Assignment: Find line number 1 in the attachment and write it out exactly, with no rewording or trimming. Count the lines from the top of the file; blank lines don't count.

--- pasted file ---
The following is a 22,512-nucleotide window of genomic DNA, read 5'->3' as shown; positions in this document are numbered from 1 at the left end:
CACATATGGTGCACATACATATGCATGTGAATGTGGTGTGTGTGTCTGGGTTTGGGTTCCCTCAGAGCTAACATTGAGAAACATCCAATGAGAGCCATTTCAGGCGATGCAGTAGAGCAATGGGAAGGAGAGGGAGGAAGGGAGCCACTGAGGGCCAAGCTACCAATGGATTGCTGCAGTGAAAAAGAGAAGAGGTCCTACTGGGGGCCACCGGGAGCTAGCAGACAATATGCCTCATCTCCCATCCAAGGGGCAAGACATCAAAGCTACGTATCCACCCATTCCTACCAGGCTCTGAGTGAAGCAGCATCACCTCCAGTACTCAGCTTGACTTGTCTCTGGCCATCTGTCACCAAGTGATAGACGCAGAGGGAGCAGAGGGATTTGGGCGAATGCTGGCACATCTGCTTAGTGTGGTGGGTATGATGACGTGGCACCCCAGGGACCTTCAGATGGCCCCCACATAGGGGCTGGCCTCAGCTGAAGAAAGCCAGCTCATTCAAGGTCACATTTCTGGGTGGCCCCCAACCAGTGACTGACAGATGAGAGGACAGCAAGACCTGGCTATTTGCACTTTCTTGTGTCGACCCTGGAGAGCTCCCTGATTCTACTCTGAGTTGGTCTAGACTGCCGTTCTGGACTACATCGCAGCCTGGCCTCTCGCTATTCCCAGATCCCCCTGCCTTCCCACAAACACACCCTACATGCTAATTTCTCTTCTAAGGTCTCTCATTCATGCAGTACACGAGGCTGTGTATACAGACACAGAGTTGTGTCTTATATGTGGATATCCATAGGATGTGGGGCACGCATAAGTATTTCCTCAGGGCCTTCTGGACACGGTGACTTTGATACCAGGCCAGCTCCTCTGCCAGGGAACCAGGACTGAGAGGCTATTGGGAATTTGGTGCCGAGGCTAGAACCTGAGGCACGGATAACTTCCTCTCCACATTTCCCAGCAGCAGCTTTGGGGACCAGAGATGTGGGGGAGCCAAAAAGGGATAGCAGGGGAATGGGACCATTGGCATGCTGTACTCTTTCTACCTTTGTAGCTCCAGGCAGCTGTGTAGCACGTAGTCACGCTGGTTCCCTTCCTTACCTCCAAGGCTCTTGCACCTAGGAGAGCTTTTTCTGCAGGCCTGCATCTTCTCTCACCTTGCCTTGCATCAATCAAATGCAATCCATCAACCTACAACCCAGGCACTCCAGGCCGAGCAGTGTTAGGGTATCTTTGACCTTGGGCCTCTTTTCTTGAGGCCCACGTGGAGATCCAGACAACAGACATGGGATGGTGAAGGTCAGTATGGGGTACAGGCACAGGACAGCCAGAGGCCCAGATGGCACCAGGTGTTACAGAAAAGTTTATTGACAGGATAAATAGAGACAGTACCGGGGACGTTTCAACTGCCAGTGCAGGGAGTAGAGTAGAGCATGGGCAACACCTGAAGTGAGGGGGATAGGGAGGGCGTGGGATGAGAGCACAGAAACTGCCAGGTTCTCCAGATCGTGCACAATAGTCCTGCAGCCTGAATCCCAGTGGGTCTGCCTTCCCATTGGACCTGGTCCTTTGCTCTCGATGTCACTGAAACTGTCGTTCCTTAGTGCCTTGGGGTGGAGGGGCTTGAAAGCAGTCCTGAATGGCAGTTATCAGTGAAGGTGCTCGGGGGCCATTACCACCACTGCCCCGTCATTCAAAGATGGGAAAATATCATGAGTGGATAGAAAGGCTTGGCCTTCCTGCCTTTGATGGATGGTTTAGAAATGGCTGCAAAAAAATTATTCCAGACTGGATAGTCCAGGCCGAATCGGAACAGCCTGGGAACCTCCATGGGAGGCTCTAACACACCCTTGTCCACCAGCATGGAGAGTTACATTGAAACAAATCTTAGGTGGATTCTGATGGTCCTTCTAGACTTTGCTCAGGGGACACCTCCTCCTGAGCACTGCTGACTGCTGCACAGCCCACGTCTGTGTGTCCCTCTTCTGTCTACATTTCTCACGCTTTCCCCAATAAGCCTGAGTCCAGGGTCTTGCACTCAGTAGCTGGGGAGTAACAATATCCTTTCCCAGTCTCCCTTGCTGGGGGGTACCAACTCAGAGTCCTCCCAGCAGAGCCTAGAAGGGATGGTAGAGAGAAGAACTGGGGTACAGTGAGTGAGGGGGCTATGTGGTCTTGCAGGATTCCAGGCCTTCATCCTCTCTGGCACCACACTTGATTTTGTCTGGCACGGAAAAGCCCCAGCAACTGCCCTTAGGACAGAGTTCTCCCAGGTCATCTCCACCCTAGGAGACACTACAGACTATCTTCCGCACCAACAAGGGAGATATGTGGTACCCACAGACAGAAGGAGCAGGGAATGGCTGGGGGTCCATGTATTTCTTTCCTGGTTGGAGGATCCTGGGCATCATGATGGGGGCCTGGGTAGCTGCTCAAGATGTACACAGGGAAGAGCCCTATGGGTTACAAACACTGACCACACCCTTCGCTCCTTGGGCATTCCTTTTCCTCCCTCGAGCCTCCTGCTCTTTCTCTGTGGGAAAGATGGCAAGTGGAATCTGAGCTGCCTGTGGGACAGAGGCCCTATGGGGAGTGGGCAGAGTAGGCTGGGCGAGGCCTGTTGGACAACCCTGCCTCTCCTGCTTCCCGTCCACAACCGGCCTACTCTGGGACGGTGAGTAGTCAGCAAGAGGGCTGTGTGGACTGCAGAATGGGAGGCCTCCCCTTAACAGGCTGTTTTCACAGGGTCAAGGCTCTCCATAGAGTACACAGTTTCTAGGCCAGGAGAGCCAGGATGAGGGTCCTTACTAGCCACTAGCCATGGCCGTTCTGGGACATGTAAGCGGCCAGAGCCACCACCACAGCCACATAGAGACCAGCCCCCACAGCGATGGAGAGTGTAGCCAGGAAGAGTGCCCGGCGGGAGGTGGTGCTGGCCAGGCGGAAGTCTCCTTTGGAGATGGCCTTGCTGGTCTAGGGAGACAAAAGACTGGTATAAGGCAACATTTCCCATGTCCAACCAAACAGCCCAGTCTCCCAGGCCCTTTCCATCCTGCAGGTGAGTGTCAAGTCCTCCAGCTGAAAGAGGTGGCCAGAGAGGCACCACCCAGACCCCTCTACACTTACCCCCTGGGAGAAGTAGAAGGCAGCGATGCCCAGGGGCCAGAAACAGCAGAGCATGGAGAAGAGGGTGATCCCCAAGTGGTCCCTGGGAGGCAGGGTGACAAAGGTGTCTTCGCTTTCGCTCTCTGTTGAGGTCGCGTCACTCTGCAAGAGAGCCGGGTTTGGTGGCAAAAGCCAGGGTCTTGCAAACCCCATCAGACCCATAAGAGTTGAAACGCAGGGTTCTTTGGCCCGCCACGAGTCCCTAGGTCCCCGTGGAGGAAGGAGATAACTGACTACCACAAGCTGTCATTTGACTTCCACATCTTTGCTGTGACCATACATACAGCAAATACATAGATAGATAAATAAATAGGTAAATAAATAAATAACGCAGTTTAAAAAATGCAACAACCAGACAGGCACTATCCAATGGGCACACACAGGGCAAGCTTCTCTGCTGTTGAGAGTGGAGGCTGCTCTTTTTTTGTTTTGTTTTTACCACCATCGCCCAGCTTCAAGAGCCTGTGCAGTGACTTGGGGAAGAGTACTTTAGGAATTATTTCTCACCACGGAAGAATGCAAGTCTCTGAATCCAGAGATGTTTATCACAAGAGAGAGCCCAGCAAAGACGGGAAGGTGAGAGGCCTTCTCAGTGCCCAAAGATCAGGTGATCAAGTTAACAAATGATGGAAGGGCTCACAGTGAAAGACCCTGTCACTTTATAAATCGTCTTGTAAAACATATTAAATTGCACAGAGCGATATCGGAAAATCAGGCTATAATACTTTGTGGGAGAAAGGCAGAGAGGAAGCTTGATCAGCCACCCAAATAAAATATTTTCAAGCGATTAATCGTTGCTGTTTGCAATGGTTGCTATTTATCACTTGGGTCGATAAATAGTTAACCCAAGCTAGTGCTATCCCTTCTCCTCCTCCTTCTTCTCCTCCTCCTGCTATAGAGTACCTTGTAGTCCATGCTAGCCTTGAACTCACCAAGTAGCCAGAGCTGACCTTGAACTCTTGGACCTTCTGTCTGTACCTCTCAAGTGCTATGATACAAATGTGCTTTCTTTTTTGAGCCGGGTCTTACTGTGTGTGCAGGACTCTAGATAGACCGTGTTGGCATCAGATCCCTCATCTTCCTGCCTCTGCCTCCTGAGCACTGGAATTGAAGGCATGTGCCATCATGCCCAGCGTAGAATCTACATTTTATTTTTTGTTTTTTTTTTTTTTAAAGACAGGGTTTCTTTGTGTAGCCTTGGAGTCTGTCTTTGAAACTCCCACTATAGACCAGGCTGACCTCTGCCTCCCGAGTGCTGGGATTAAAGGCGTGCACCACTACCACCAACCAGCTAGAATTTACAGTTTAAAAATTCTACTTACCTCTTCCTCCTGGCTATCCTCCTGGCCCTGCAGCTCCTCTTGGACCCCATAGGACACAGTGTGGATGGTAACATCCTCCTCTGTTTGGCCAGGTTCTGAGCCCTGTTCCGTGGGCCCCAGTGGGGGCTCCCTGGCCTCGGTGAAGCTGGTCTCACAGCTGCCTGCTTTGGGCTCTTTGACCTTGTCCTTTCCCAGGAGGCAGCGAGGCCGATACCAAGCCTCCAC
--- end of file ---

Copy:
The following is a 22,512-nucleotide window of genomic DNA, read 5'->3' as shown; positions in this document are numbered from 1 at the left end: